Family: Nyctaginaceae (Four O’Clock)
Synonym: Boerhavia caribaea
Aliases: red spiderling; red boerhavia; hogweed
This is a low-lying, sprawling perennial herb producing reaching stems which can exceed a meter in length. The stems are somewhat hairy and sticky with glands. The generally oval-shaped leaves are held on short petioles. They are wavy along the edges and may have reddish margins. The inflorescence is a small head of tiny frilly flowers, each just a few millimeters long. The flowers are often bright scarlet to red-violet in color but can be shades of pink, yellow, or white.
Native range is not certain but probably an area between the southern USA and northern South America. Current range includes most of the southern U.S. from California to Virginia, south to Mexico, the Caribbean and South America; also in parts of Asia, Africa, Australia, and on some Pacific islands including the Hawaiian Islands.
Often found in sandy soil along drainages, washes, roadsides and disturbed areas. Roadsides, weedy areas, upper beaches, rocky slopes, gravelly outwash fans, arroyos in tropical scrub, arid grasslands, desert scrub, pinyon-juniper woodlands.
On this acre, it grows mostly among grasses: usually the naturalized Bermuda grass that grows around the house, and among some of the wild grasses in other areas.
Edible and Medicinal Uses
Used in traditional medicine in Africa, Mexico, South America and India.
The species is considered as a fodder for sheep. The roots are said to be medicinal and used as a purgative, febrifuge and an anthelmintic. The juice extract from the plant is used as a diuretic. The leaves can be used as a pot herb.
In Africa (Cameroon, Ethiopia, Namibia, Nigeria and Tanzania), the leaves and roots are widely used in traditional medicine. The plant is used to treat liver, loin, urinary and gastroenteric diseases, convulsions, prolapsed uterus, asthma, scabies, skin rashes, smallpox, oral candidiasis, apthous ulcers, toothache and pneumonia. The Kara and Kwego people in the lower Omo River Valley in Ethiopia use the leaves of the plant to prepare a powder that is used on external injuries and wounds. The roots specifically are used to treat jaundice, heart and kidney diseases and oedema.
In Mexico and South America (Brazil, Argentina and Paraguay), it is also used in traditional medicine to treat diarrhoea, dysentery, headaches, fever, liver disease and syphilis, and as a diuretic. It has been reported to have important antiprotozoal activity. Pharmacological studies have shown that extracts of the root stimulate smooth muscle contraction.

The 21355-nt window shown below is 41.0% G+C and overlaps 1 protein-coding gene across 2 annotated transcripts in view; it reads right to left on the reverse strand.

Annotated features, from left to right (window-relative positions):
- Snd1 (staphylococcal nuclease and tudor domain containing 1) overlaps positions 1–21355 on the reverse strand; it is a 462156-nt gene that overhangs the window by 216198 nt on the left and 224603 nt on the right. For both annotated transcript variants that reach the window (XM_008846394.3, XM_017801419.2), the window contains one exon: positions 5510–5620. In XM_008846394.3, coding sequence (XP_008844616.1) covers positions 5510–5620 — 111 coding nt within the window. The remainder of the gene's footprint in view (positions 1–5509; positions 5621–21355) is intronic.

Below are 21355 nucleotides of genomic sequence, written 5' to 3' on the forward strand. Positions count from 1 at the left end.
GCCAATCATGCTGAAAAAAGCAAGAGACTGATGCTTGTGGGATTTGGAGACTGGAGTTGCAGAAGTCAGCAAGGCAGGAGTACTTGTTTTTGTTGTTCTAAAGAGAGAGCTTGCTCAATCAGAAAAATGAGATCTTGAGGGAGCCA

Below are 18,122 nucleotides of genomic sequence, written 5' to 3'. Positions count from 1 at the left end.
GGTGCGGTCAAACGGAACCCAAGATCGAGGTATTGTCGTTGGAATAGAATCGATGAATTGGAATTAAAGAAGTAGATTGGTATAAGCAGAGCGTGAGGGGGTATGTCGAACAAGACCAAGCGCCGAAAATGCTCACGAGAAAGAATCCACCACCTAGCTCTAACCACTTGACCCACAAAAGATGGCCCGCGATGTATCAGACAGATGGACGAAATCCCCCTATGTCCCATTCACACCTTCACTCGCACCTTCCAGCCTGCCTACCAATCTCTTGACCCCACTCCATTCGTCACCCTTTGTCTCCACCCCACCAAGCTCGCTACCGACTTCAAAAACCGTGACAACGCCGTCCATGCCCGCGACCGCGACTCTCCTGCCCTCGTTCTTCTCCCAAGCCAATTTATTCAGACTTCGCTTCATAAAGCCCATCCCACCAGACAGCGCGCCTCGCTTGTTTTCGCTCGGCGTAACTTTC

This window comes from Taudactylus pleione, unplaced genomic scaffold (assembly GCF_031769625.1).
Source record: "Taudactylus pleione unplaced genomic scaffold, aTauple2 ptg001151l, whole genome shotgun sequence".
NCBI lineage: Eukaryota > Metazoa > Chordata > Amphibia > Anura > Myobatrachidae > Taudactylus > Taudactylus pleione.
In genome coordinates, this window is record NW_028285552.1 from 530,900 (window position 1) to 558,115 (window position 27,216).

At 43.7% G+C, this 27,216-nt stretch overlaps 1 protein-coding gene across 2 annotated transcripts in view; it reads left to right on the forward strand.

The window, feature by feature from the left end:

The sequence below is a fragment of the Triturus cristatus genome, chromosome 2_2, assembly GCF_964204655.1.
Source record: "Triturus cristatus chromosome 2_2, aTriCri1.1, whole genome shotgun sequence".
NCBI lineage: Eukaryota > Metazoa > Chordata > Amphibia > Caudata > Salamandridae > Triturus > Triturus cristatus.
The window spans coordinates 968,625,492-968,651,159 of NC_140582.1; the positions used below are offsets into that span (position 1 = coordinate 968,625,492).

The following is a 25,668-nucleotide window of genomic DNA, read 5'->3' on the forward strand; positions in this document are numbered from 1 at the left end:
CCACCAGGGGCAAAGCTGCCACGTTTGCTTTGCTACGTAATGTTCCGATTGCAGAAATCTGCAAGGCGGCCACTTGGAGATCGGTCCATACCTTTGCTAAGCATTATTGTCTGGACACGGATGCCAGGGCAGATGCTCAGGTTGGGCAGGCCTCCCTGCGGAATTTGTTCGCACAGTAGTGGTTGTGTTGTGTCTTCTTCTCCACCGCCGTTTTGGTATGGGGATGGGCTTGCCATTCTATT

B. coccinea is eaten as a vegetable in Namibia and Nigeria, where it is also used as fodder for animals.
- Perennial herb, which can live for more than 10 years
- Self-pollinated, either via insect pollination or as the stamens make contact with the stigma as the flowers close.
- Blooms Mar-Nov, sometimes extending to winter
- Enemies are Asphondylia boerhaaviae (a gall midge), Megalorrhipida (a moth), and in Mexico, Cuscuta umbellale var. reflexa (plant).
- Adhesive seeds that stick to clothing and animals, thus aiding dispersal
- “Spiderling” is said to refer to “the long, slender, sticky peduncles that resemble a spider’s web”. I think the stems on a mature, sprawling plant make it look like a daddy longlegs spider.
- The genus of this species is named after Hermann Boerhaave (1668–1738), an eighteenth century Dutch botanist, humanist and physician.
In some locations and scenarios this plant is considered “invasive”. I can’t agree with this perspective. I believe that nature operates far more intelligently than we are currently able to grasp, and that we have yet to gain a complete understanding of how the natural world works. All around me I see people fighting against nature—cutting, slashing, burning and poisoning anything that gets in the way—accusing plants of being the problem, not realizing that we are the ones causing problems. This is why I make no attempt to inhibit or destroy any of the hundreds of species that are native or naturalized and growing wild here. I let them all grow and go to seed and observe how some plants seem to be taking over and then after a year or two they back off and something else thrives for awhile. It’s always changing with no single plant taking over completely or permanently. I believe that nature is intelligent enough to balance itself out, that whatever is naturally growing and thriving is what is best for the soil and the ecosystem at that particular time and that it can and will change if and when a change is needed in order to regain or maintain proper healthy balance. I don’t believe we are capable of improving on nature’s system and that the best thing we can do is to innovate ways to work with it rather than against it.
At the time of this posting in 2018–six years after these photos were taken–the Scarlett Spiderling, although strong and robust, has not taken over the property.
I’m glad to learn that yet another of the wild plants growing on our property is edible. I ate a leaf raw the other day and understood why it was referred to as a “pot herb”. Although it was mild in taste, the underside of the leaf left a gritty texture in my mouth. I assume that the cooking would eliminate that.
I look forward to trying it in dishes like soups, sautés and perhaps steamed.